The EPA steps in to take over the East Palestine train derailment cleanup

Environmental Protection Agency Administrator Michael Regan speaks during a news conference in East Palestine, Ohio, on Tuesday, Feb. 21, 2023.

Matt Freed / Matt Freed

The Environmental Protection Agency announced Tuesday that it would take control of the cleanup of a Norfolk Southern train derailment in Ohio earlier this month that released hazardous chemicals into the environment.

Crews are still working to respond to the freight disaster in East Palestine as community members worry about possible adverse health effects from the toxic materials released when dozens of cars derailed after a likely mechanical failure.

Under the legally binding order, Norfolk Southern must identify and clean up contaminated soil and water resources, pay for the costs of work performed by the EPA and reimburse the agency for additional cleaning services offered to residents and businesses.

The agency’s move comes as the emergency response effort has now morphed into an environmental cleanup that is the responsibility of the railroad, EPA Administrator Michael Regan said during a Tuesday press conference.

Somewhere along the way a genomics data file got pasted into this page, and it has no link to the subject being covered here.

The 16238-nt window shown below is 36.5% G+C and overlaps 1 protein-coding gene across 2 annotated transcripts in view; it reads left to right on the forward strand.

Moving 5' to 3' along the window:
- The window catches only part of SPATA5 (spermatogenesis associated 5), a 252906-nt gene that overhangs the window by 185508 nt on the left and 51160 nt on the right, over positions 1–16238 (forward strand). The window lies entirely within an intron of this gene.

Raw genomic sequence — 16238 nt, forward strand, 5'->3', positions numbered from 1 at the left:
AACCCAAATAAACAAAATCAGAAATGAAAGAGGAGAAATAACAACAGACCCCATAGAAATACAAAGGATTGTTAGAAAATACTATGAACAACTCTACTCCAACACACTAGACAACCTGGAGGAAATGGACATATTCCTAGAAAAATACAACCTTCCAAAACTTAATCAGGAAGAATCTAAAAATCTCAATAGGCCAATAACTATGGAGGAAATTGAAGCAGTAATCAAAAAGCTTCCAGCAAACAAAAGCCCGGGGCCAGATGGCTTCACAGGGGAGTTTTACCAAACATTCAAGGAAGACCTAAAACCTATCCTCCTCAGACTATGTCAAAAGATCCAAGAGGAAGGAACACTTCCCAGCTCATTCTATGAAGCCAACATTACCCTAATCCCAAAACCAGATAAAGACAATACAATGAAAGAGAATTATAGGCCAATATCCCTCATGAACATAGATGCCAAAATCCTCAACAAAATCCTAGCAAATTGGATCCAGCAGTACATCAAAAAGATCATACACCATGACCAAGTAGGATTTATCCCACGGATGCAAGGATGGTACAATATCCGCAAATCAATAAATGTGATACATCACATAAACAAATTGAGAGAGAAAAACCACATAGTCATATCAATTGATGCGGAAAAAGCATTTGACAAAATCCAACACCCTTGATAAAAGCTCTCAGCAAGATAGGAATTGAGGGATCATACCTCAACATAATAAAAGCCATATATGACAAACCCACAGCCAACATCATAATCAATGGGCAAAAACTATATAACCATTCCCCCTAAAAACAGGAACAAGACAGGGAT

“Norfolk Southern will pay for cleaning up the mess that they created and the trauma that they inflicted,” Regan said. “In no way, shape or form will Norfolk Southern get off the hook for the mess that they created.”

The company will also have to attend and participate in public meetings requested by the EPA, he said.

Norfolk Southern said Monday that it is working to excavate contaminated soil and water from the site. The company said it has so far paid out $3.4 million in financial assistance to families impacted by the accident.

State officials in Ohio have opened a medical clinic in response to concerns from who believed they may health issues as a result of the derailment, Ohio Gov. Mike DeWine said Tuesday.

“This is really in response to the concerns that we have heard, that people want to be able to go someplace and get some answers about any kind of medical problems that they believe that they are, in fact, having,” DeWine said.

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